I know it seems a little strange (and I hope not too cruel) to be sharing the last of our beach nights with you on the second day of fall, but then again, there are some of us yearning for a bit of the fall crispness that other parts of the country are enjoying while we southern californians go through the typical September heat waves. But for all of us, there is a changing of seasons happening, subtle though it may be. For us, it means the end of our weekly beach nights. It means a bit of a nip in the air after dinner on the sand, enough of a chill for me to bring out the sweatpants and last year's knitted winter hats and realize they're a bit small these days.
It means no more cousins romping together in the waves, no more excuses for Aunt Krissy to concoct another last minute creative dinner idea like the gorgeous one below.
The end of summer here means no more watching my dad fish from the shore through the misty haze of a beachy evening.
The end of summer means less running around barefoot, and a bit of fall sweater shopping, even if it's only wishful thinking for now. Summer has always been my favorite season. Then again, I certainly do love the rolling green hills above our house in Spring. And Winter is full of excitement with so many birthdays in our house and a few days of rain here and there for puddle jumping.
Oh, but Fall is here! And I do so love taking the boys to the pumpkin patch to explore the hay maze. And of course, December is my favorite month…full of excitement and "tactivities," as my nephew would say. Okay, so I don't mind too much the moving forward of life. There's a wonderful rhythm to the year, isn't there? Just when we're almost tired of the sameness of a season, we're given something new to enjoy. I hope you're enjoying your fall, wherever you are.
P.S. I'd like to share my favorite photography tip from my Creative Photography Retreat, for those of you with SLR cameras. You probably already know how to do this, but just in case it's new to you as it was to me, here it is. When you're shooting into a place that's either extremely light (like shooting into the sun so your subject is backlit) or extremely dark (like shooting someone standing in front of a large dark archway or something) you can adjust your camera to capture the features of the subject instead of the features of the background. If you want your subject's face properly exposed, set your camera on one of the 'sort of' automatic modes, like P or TV (shutter speed priority) or AV (aperture priority) on my Canon. Move close in to your subject and fill your shot with their face, so that there's none of the dark or light background in your viewfinder. Press the shutter button halfway down and look inside your viewfinder to get the aperture (f stop) and the shutter speed recommended for their face. Remember those numbers, then change your camera's mode to M (manual) and set your aperture and shutter speed to the settings the camera recommended. Move back and reframe your shot and take it with the new manual settings. Your subject's face should be properly exposed so you can capture those moments exactly how you want to. Here are some example shots:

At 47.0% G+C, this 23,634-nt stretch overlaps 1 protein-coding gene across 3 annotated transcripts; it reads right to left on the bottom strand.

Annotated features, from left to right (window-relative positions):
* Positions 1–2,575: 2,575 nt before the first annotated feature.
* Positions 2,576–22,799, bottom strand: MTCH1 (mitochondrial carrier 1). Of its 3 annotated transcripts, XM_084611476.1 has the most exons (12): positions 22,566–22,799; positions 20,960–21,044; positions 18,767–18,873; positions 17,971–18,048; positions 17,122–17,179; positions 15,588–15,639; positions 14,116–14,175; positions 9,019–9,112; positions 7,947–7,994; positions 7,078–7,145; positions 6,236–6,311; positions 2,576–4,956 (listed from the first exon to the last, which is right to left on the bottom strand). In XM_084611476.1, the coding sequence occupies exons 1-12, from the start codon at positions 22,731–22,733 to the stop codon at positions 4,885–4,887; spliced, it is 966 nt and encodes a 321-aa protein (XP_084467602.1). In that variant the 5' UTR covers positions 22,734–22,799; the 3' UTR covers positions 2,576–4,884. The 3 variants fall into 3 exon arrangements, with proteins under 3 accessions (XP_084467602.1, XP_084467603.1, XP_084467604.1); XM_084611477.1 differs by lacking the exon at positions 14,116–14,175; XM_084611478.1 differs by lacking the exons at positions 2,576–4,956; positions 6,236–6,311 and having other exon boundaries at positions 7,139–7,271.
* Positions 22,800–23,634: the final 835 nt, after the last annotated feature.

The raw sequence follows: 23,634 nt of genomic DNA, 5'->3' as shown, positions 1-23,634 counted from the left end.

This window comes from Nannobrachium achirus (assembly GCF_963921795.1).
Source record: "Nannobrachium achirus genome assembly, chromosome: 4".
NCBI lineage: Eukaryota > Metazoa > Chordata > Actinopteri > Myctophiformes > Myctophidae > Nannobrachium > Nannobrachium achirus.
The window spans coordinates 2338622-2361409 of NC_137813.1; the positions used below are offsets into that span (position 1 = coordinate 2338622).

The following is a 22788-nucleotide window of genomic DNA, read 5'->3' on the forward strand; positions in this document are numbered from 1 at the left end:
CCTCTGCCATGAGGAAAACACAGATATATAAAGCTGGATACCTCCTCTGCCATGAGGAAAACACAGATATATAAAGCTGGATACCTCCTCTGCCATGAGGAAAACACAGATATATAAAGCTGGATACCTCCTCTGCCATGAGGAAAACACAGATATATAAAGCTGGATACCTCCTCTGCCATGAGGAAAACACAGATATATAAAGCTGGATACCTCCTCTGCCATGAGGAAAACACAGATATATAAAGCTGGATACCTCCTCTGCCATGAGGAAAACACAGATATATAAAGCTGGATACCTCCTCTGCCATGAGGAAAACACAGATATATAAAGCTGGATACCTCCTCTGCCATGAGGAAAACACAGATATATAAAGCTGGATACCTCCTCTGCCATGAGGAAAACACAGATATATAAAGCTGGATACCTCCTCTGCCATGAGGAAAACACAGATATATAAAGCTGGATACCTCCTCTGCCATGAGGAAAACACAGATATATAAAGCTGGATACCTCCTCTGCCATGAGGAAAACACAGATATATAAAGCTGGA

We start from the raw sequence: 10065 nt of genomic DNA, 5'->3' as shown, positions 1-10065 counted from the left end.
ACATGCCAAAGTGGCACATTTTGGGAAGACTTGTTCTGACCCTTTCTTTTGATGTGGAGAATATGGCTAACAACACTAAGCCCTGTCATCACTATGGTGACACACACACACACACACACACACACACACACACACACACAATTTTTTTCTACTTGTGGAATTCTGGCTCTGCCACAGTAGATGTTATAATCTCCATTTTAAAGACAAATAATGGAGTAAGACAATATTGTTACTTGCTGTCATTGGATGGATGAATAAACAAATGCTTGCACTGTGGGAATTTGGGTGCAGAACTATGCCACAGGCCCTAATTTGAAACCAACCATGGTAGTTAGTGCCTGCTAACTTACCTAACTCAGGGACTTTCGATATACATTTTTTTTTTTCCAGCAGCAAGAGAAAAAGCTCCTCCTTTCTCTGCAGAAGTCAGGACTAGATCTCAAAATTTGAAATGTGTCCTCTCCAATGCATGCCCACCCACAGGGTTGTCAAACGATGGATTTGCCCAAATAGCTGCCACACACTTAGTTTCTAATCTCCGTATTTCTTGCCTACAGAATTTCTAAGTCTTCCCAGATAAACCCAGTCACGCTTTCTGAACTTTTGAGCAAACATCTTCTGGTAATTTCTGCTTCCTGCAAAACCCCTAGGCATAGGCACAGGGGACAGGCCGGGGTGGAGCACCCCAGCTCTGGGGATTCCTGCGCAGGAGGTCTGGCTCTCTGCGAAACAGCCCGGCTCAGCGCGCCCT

Tyler, without adjusting the camera to manual settings (in this case, I actually like the first photo better, but at least you'll see what I mean with the difference it makes.)
The same shot a few moments later, after I moved in close, filled my screen with his face, pressed the shutter button halfway to get a recommended exposure, moved back and changed to manual mode, putting in the recommended exposure for his face:
Sometimes you want the backlit look of a silhouette, like in this shot from the boys' party last month, where I wanted to capture the location more than the individual kids:
…but when you want the features of someone's face to stand out, try the technique and see what you think. Here's another example from our last beach night using this technique, which blew out the background, but that wasn't the focus of my photo, so I didn't care.
I'm not sure how many of you are really interested in more photo tips, so if you like these tips, please leave a comment to let me know and I'll add some more photo tips in upcoming posts. If you're interested in tips for better point and shoot photos, throw a comment in there, too, as I have used a point and shoot (and still do sometimes) up until about a year ago. I love photography although I do not proclaim to be an expert, but I am happy to share any knowledge I do have if anyone out there is actually interested.